Is he obliged to attend the waleemah when there is someone there who will offend him with his words and actions?
If the waleemah is for a wedding, then it is obligatory to attend it, for the one who is invited personally, according to the majority of fuqaha’.
But if the invitation is general, and he is not invited by name, then he does not have to attend.
Ibn Qudaamah (may Allaah have mercy on him) said: Ibn ‘Abd al-Barr said: There is no difference of opinion among the scholars concerning the fact that it is obligatory to attend a waleemah for the one who is invited to it, so long as there is no idle entertainment in it. This is the view of Maalik, al-Shaafa’i and Abu Haneefah.
It was narrated from Ibn ‘Umar (may Allaah be pleased with him) that the Messenger of Allaah (peace and blessings of Allaah be upon him) said: “If one of you is invited to a waleemah, let him attend.” According to another version: The Messenger of Allaah (peace and blessings of Allaah be upon him) said: “Accept this invitation when you are invited.” Abu Hurayrah said: “The worst of food is the food of a waleemah to which the rich are invited and the poor are ignored. Whoever does not attend has disobeyed Allaah and His Messenger.” Narrated by al-Bukhaari.
What is meant – and Allaah knows best – by the words “the worst of food is the food of a waleemah” is the food of a feast to which the rich are invited and the poor are ignored. It dos not mean that the food of any waleemah is the worst of food.
But it is only obligatory to attend for one who is invited specifically, when a man or a group is invited by name. But if someone issues an invitation and says, “O people, come to the waleemah,” it is not obligatory to respond, and it is not mustahabb to do so. Rather it is permissible to accept because one is included in the general invitation. End quote from al-Mughni (7/213).
If there are people at the waleemah who will cause offence, it is not obligatory to attend. This is an excuse not to attend.
This was stated by some of the fuqaha’. In that case he has to apologize to the one who gave the invitation, or attend for a short while and leave quickly.
It says in Tuhfat al-Muhtaaj (7/430), where the conditions of it being obligatory to accept an invitation are mentioned: There should not be in the place where he is to attend anyone who will offend the invited one by means of outward hostility or destructive envy (hasad), or anyone with whom it is not appropriate to sit, such as vile and despicable people. End quote.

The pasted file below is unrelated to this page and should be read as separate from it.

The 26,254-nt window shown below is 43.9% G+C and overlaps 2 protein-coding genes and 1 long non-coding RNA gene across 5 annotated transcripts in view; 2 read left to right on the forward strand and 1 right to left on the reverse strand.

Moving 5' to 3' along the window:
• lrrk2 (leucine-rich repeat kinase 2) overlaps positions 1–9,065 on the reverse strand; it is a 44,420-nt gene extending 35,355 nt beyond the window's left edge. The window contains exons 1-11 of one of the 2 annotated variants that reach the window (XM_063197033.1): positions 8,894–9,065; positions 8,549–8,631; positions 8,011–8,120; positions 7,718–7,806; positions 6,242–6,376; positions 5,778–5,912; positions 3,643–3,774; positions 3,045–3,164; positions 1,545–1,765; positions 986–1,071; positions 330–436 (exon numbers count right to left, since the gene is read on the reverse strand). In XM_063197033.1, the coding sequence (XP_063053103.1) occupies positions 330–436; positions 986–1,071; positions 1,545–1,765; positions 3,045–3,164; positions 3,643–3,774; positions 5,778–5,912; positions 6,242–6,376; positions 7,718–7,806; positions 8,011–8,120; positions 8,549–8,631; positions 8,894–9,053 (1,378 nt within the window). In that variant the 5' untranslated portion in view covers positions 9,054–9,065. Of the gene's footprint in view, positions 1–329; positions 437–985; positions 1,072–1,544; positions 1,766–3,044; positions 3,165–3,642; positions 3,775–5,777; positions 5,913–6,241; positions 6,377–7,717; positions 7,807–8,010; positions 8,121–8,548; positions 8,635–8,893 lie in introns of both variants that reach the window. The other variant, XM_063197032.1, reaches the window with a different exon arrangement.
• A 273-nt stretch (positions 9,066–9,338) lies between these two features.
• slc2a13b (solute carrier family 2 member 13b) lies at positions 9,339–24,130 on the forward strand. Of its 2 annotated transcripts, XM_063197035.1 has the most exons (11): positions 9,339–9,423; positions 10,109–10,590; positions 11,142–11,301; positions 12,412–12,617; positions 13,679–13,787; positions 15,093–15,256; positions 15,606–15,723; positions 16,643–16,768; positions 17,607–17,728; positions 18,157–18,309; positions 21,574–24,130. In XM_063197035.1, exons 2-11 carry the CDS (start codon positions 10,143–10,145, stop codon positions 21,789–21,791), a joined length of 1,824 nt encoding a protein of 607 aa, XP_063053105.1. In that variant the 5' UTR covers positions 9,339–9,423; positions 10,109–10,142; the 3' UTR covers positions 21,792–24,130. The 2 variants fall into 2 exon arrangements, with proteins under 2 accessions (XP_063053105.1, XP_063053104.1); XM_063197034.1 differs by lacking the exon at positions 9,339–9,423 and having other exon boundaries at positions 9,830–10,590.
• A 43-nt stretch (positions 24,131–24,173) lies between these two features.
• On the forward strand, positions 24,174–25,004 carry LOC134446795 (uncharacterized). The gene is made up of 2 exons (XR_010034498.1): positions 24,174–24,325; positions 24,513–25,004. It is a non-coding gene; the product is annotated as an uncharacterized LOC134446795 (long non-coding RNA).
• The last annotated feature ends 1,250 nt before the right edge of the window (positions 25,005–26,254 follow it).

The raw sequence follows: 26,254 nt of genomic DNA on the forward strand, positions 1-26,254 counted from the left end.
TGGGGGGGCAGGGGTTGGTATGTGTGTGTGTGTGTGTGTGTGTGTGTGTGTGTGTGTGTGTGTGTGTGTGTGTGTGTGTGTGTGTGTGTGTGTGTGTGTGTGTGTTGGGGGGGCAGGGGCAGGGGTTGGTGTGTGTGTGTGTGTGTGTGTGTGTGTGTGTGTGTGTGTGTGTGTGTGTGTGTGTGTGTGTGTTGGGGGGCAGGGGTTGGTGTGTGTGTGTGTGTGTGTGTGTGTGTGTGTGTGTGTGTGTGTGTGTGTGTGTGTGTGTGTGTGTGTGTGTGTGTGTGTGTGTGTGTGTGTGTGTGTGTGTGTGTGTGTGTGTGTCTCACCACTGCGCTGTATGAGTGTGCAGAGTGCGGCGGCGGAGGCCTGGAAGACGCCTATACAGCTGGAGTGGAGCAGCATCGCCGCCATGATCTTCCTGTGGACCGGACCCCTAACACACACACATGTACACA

If the waleemah is not for a wedding, it is not obligatory to attend, even if one is especially invited to it.
Ibn Qudaamah (may Allaah have mercy on him) said in al-Mughni (7/218): The ruling on accepting invitations to circumcision waleemahs and all other invitations except to weddings, is that it is mustahabb, because it involves offering food to people. But accepting the invitation is mustahabb, not waajib (obligatory). This is the view of Maalik, al-Shaafa’i, and Abu Haneefah and his companions. End quote.
Based on this, there is no sin on you if you do not attend these waleemahs, if they are not for weddings.
For a woman to uphold ties of kinship with her brothers and sisters is something that is confirmed in sharee’ah, because of the commands to uphold the ties of kinship that are mentioned in the Qur’aan and Sunnah, and the prohibition on severing those ties. This upholding of family ties may be achieved through visits, phone calls and asking after family members, depending on what one is able to do.
You should not fall short in this great act of worship, and not let your brothers’ coldness and lack of kindness push you to do that. You will be rewarded for upholding ties with them, even if they fall short towards you, because the Prophet (peace and blessings of Allaah be upon him) said: “The one who upholds the ties of kinship is not the one who reciprocates, rather the one who upholds the ties of kinship is the one who upholds those ties even if his relatives cut him off.” Narrated by al-Bukhaari (5645).
The one who reciprocates his relatives, and returns favours and treats them well if they treat him well, is not the one who is upholding ties of kinship as required by sharee’ah. Rather the upholding of kinship ties that is required in sharee’ah is that which involves treating relatives well even when they treat you badly.
But if meeting often will cause annoyance, there is no sin in reducing the frequency, whilst remaining in touch at infrequent intervals or by phone, etc.
But it is better to hasten to remove the misunderstanding between you and your brothers, and try hard to improve your relationship with them. That is better for all of you in this world and in the Hereafter.
And Allaah knows best.